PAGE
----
So here I am, with endless dogless days stretching out before me. Free at last to structure my days any way I want, free to pursue things I've been putting on hold, free to sew uninterrupted for hours on end like I did on Saturday (the 6 more string blocks turned into 16 - no need to stop.) Free to feel guilty about the relief I feel that the caregiver part of my life is over for awhile. Actually, the guilt hasn't been a huge factor thankfully, but there are moments. Like when I realized my inability to focus on my work was directly related to what was going on with the dog, and now I'm suddenly looking at those pieces I could not face and thinking, maybe I can really get some work done, get those pieces finished, work at the pace I expected to work after I moved here. Free. Or at least, embarking on the next stage of my life, without a dog, without the distractions. The guilt comes at thinking of her as a distraction and a deterrent, since she enriched my life so and even was responsible for getting me in the studio some days.

Last week I was reading an article about Virginia Snedeker and the American Scene (roughly the 1920's-'40's) in the February issue of American Art Review. I was struck by this observation: "Beyond the professional opportunities available to female artists, life circumstances affected female artists differently than male artists. Marriage and childrearing disrupted women's artistic careers in ways with which men did not have to cope. With less time for their careers, women were unable to maintain the level of work and self-promotion necessary for a successful career. They frequently stopped painting before they had found their unique mature style - the style that art historians label the "true" style of serious artists." The article goes on to state that this scenario played out in Snedeker's career with her only completing a few paintings after her children's birth. Snedeker herself admitted that she had to work in short, interrupted sessions and was unsatisfied with the results.

Nothing new in this, but having just gone through my own series of short, interrupted sessions with unsatisfying results mostly due to caring for this dog, it hit home and put a spotlight on what I've known and struggled with for awhile - the awareness that I needed to be spending more time "doing the work" in order to, not only improve my technique, but also develop my own style. Now, it would seem, I have no excuse keeping me from finding my "unique mature style" but me. A different kind of responsibility. A somewhat scary kind of freedom. Freedom, none the less.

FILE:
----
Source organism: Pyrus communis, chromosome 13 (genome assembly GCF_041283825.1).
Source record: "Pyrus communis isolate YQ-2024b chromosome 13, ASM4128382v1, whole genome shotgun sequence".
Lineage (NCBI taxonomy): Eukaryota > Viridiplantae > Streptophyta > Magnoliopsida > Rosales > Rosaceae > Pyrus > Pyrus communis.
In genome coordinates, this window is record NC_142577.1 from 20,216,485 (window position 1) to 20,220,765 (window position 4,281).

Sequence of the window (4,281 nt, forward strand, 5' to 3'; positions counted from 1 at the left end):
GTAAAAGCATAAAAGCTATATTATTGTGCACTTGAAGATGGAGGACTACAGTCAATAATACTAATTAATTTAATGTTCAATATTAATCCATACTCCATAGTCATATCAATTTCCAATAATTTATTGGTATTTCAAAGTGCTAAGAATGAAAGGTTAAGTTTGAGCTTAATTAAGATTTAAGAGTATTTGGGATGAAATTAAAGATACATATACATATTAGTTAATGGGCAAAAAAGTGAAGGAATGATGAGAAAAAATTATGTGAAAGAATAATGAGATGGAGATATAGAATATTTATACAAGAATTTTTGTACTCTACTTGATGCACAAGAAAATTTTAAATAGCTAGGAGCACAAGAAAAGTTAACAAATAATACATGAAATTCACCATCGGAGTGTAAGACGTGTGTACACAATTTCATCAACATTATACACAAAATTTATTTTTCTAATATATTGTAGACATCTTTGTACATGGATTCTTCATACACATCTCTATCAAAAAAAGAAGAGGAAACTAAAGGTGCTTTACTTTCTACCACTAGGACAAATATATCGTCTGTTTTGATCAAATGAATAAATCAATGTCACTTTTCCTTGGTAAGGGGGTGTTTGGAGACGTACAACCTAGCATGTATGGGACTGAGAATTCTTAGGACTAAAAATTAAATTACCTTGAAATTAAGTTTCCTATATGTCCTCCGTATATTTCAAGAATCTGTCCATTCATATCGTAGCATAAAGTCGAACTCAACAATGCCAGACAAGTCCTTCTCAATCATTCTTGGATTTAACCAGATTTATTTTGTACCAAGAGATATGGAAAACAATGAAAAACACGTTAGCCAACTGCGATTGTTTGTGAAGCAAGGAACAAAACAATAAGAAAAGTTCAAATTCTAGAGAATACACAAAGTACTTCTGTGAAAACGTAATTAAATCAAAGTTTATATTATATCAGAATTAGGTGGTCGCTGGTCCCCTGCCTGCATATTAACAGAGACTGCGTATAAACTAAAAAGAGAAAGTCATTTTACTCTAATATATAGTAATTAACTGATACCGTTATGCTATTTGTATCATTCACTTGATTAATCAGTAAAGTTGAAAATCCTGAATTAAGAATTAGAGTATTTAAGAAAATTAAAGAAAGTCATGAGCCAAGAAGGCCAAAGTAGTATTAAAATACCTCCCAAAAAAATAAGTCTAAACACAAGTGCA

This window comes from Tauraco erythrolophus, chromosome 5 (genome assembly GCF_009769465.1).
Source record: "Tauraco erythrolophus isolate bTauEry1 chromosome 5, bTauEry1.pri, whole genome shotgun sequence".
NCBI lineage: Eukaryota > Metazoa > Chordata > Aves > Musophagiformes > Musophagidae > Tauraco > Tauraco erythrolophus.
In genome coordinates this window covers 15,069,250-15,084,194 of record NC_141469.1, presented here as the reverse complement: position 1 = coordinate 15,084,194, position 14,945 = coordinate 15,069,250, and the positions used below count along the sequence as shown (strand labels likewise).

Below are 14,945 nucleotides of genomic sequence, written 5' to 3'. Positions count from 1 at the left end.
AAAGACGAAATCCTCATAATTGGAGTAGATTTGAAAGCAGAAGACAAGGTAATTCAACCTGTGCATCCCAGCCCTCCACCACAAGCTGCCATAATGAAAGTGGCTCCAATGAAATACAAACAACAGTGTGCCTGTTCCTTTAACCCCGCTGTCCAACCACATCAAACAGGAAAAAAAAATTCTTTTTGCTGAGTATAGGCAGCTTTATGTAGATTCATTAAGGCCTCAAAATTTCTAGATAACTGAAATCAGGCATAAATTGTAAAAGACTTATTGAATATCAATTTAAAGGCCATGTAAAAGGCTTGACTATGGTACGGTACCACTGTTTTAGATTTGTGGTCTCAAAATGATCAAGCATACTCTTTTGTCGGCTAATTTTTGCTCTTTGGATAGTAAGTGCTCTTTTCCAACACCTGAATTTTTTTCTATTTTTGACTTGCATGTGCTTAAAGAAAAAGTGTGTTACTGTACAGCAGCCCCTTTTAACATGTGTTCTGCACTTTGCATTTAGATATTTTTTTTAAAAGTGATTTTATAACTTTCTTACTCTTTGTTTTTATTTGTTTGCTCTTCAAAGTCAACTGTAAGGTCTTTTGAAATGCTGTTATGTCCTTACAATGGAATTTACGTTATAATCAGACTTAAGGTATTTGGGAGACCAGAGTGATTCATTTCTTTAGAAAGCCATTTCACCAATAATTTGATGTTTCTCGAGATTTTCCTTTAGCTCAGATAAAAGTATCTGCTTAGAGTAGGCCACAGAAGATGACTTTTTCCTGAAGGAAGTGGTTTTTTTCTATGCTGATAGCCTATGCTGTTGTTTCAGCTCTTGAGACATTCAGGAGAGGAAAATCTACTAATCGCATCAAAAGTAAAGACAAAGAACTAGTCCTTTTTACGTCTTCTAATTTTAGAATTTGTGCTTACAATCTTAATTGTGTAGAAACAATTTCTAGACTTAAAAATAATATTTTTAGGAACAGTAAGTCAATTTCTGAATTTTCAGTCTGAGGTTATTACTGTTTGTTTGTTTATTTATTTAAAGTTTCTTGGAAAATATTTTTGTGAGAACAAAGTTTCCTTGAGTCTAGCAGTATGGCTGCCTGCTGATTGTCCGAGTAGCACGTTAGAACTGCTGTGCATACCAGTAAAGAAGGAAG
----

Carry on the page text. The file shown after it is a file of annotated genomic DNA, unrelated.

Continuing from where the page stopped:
This sounds so heartfelt! You did everything for your dog, and it sounds as if he really took up your time and a lot of brain energy. You can't do anything else though can you? We're at the stage where we daren't stay out too long or go away for the day. Dylan isn't ill, but he's cronky and slow and needs to water the trees a lot! I keep thinking of all the things I could be doing - holidays, travel, visiting etc., but on the whole, I don't mind too much. He does make me laugh!

Anonymous said...

My situation is a little different (no sick dog) but I still understand where you're coming from. If only I could take a month off (a secluded cabin on a lake sounds heavenly) from doing the usual for everyone else-day in and day out-and just do for me.
I feel as if I am losing how to create because so many other things, people and schedules infringe upon my mind and time that there is almost nothing left to create art with.

The Idaho Beauty said...

Anon - yes, sometimes I've felt a little guilty that "all" that's been distracting me is a dog when I know of so many others absolutely deluged with caretaker responsibilities of people. I know it's easier said than done, but try oh try to carve out some time for yourself, even if it's only escaping to a friend's house for some creative play for part or all of a day. And don't give up on your dream of time in that secluded cabin on a lake!